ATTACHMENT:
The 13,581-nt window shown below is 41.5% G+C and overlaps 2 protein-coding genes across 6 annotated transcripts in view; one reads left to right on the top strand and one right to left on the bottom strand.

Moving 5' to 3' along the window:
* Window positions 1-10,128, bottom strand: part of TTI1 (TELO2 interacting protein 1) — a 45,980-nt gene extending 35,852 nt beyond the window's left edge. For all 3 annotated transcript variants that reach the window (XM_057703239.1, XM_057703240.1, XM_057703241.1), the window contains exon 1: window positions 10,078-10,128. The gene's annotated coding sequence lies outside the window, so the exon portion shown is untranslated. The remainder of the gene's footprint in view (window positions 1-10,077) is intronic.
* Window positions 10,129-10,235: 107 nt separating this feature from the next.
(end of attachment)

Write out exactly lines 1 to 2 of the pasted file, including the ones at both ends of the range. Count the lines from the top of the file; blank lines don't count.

The 13,581-nt window shown below is 41.5% G+C and overlaps 2 protein-coding genes across 6 annotated transcripts in view; one reads left to right on the top strand and one right to left on the bottom strand.

Moving 5' to 3' along the window: